Roxane: Excusez-moi? What am I, chopped liver?
Roxane serves three kinds of pâté daily (usually truffle, Champagne and port), all of them house-made and brought forth in enormous quantity on a platter containing lavosh, fruit and grilled baguette slices. Each day also brings changing varieties of mussels, quiche, pasta and artisanal cheeses. The menu is thoroughly Francophilic, so much so that those daily specials are listed on a large chalkboard (as the Parisian bistros do) that hangs above a wall of straight-backed booth seating. Fondue for two is available as a savory cheese course or a chocolaty dessert. Mira's seared tuna is reincarnated here at the center of a salade niçoise whose classic contents are deconstructed into individual piles around the circumference: snappy haricots verts, firm chopped tomatoes, sliced hardboiled egg and a spoonful of zesty tapenade that stands in for the standard black olives.
Like the crab cakes and the salmon at Mira, Roxane's hearty spinach-and-artichoke dip reinvigorates an overplayed product. Loaded with big chunks of marinated artichoke hearts, broiled with Parmesan and finished off with a warm breadcrumb crust, it's got a pungent, roasted essence and is nicely complemented by plenty of tall, handsome lavosh stalks. That detour into bar food is matched by a pit stop in the Italian countryside, in the form of a vertically stacked Caprese salad that pairs rich house-made mozzarella with sunny red tomatoes and, disappointingly, a thin drizzle of basil "essence" rather than whole leaves. There's also a foray into, of all things, German pizzamaking: a Flammekuche pizzetta, rustically and robustly topped with bacon, onion, Gruyère and crème fraîche.
On both sides of this house divided lie a faltering dish or two. A bowl of sweet and spicy Thai calamari and rock shrimp, which Johnson cites as a top seller, is dragged way down by uninteresting, breaded pieces of seafood and a chile-garlic sauce that tastes as blunt and off-putting as the duck sauce that comes with your carry-out chop suey. Speaking of duck, Mira's Muscovy duck breast was such a disaster on one visit that I can only hope it owed to an off night in the kitchen. Ordered as the waiter suggested, medium-rare, it was served overdone but with its layer of fat intact beneath the skin, which tasted so awfully salty that the whole thing seemed like some caricature of medieval cured meat.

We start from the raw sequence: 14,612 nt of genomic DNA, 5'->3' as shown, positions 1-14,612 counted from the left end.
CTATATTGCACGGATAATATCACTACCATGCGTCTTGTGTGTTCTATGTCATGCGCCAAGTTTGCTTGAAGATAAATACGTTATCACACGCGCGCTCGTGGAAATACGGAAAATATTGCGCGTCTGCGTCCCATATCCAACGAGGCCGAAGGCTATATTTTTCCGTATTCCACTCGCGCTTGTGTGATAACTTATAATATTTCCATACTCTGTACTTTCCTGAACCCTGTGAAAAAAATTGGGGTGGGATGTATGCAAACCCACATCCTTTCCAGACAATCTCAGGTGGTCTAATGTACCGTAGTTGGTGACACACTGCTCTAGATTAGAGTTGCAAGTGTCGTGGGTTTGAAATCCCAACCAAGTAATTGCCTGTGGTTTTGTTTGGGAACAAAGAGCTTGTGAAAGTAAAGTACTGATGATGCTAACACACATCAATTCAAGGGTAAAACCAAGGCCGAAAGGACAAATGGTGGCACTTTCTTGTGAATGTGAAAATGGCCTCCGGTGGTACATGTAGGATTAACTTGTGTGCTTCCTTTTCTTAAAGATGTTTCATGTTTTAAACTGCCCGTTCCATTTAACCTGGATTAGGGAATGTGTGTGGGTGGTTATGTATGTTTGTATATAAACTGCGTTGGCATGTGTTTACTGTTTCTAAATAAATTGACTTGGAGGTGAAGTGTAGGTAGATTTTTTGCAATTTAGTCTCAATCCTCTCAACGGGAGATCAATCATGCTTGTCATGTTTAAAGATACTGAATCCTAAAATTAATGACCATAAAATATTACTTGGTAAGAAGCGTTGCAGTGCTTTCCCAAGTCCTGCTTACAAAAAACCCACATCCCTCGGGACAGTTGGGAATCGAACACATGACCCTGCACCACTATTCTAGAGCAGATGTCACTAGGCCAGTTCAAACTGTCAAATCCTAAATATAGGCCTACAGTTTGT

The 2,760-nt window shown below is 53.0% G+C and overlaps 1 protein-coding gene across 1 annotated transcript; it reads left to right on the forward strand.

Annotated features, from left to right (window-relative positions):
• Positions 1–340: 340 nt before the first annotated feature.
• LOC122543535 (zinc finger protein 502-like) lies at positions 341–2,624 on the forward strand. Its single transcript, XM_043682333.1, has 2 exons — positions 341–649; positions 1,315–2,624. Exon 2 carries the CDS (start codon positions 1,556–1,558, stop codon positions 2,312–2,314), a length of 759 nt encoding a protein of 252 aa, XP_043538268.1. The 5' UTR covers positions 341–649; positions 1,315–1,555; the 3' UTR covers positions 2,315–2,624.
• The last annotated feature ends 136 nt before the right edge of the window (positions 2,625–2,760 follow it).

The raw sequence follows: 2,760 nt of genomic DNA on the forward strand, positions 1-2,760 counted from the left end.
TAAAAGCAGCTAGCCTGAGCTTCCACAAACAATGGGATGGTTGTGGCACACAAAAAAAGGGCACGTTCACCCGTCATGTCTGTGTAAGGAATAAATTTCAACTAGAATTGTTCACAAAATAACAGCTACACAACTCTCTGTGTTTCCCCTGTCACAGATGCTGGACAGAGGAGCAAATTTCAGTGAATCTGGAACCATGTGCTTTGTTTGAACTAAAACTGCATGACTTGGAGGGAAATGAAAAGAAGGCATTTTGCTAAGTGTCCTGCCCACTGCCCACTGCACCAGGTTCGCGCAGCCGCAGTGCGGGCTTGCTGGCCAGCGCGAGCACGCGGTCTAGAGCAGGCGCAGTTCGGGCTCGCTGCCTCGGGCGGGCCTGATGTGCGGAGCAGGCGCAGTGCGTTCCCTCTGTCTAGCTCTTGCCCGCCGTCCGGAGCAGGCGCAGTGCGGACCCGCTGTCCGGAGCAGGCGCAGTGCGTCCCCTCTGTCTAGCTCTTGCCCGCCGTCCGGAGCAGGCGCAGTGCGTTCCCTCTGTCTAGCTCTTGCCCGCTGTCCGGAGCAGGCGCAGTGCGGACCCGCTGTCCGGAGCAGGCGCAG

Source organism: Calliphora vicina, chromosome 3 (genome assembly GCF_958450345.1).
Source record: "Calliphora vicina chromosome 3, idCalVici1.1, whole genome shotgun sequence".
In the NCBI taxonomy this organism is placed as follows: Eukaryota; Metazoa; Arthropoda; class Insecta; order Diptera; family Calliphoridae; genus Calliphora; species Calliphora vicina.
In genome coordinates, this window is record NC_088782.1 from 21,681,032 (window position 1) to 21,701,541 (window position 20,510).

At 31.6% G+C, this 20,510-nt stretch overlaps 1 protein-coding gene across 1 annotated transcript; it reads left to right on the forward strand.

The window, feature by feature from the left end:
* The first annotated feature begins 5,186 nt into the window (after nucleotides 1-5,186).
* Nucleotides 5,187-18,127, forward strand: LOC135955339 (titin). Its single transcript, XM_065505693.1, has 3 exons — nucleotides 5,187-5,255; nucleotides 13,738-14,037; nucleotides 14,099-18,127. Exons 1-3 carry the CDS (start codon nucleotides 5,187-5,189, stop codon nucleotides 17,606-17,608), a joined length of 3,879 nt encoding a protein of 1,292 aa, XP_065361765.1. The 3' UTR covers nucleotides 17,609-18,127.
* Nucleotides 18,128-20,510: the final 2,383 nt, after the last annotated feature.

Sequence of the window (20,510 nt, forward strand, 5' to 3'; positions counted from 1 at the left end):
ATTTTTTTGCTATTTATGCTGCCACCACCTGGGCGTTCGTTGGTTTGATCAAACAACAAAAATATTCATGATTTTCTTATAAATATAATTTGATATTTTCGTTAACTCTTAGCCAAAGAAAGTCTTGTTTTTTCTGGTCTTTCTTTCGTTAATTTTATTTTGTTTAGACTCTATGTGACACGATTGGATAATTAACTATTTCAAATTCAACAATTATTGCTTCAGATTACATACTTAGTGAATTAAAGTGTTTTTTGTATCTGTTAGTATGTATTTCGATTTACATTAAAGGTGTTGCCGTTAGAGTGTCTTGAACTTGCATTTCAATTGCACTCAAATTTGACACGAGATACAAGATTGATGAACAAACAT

Mira: As you know, Mike Johnson owns Cyrano's, which is famous for its desserts. Mike wanted to import a little of Cyrano's presence, which is why most of my desserts come from there. Roxane's do, too.
Though Roxane's full menu is available until around midnight seven days a week, Johnson says the witching-hour crowd is in it strictly for the sweet stuff. So many dessert options are there at Roxane, they're categorized under two distinct headings: eight "Continental Pastries" (seven of which comprise Mira's entire dessert list), and five "Desserts," including the aforementioned fondue for two, plus three flambés à deux: cherries jubilee, bananas Foster and strawberries Cyrano's. I have yet to find the true sweet spot among that baker's dozen of treats, though I'm sure it's there to be found. A bowl of roasted summer fruits sprinkled with toasted almonds, misfiled with the pastries, cries out for a scoop of vanilla ice cream. The Cleopatra vanilla ice cream topped with a huge cap of whipped cream, a few scraps of milk chocolate and not nearly enough slices of banana and strawberry made me wonder why it's become famous at Cyrano's. But I instantly warmed up to Roxane's chocolate chip cookies, and especially to their nonsensical accompaniment: mini grape-soda floats served in shot glasses with mini straws perfect for toasting Mike Johnson's unflappable sense of fun.